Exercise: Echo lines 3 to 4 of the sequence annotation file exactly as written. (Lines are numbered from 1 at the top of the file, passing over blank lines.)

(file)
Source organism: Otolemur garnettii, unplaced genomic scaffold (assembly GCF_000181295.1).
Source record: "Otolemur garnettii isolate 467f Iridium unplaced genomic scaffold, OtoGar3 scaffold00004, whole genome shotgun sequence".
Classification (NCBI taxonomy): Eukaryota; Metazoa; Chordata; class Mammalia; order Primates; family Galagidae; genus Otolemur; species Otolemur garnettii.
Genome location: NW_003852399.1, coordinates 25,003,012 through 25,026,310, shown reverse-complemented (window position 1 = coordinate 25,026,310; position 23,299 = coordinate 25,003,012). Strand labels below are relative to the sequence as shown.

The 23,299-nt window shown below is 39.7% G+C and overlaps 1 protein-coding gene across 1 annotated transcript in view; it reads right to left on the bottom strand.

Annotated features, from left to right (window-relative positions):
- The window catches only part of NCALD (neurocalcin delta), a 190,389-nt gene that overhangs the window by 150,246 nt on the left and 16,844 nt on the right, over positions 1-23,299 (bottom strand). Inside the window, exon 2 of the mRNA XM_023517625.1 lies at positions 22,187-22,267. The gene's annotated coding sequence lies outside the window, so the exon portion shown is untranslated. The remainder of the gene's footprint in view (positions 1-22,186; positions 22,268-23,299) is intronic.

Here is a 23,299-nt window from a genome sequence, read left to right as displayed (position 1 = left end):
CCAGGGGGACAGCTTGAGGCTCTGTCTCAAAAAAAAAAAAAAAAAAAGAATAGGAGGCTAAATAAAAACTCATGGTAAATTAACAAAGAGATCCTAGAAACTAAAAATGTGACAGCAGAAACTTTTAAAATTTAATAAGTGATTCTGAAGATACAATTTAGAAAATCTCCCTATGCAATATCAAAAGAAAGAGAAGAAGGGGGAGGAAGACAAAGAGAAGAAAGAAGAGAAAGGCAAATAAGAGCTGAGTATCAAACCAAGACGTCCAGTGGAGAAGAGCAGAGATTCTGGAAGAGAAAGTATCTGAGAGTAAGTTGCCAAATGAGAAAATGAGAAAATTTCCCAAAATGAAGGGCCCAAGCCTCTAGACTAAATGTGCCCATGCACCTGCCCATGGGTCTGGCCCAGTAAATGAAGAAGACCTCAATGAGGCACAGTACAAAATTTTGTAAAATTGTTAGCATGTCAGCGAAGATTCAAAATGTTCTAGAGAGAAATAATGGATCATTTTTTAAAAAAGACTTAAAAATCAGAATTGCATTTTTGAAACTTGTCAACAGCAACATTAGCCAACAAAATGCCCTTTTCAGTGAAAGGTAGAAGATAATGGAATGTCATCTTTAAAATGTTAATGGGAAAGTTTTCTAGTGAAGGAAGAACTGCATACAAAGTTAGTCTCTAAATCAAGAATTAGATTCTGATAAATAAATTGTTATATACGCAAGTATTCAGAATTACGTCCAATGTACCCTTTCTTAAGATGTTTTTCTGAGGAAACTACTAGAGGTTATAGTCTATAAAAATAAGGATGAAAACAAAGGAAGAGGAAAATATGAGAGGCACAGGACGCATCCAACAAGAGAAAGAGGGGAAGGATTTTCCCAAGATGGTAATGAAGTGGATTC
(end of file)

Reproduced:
Classification (NCBI taxonomy): Eukaryota; Metazoa; Chordata; class Mammalia; order Primates; family Galagidae; genus Otolemur; species Otolemur garnettii.
Genome location: NW_003852399.1, coordinates 25,003,012 through 25,026,310, shown reverse-complemented (window position 1 = coordinate 25,026,310; position 23,299 = coordinate 25,003,012). Strand labels below are relative to the sequence as shown.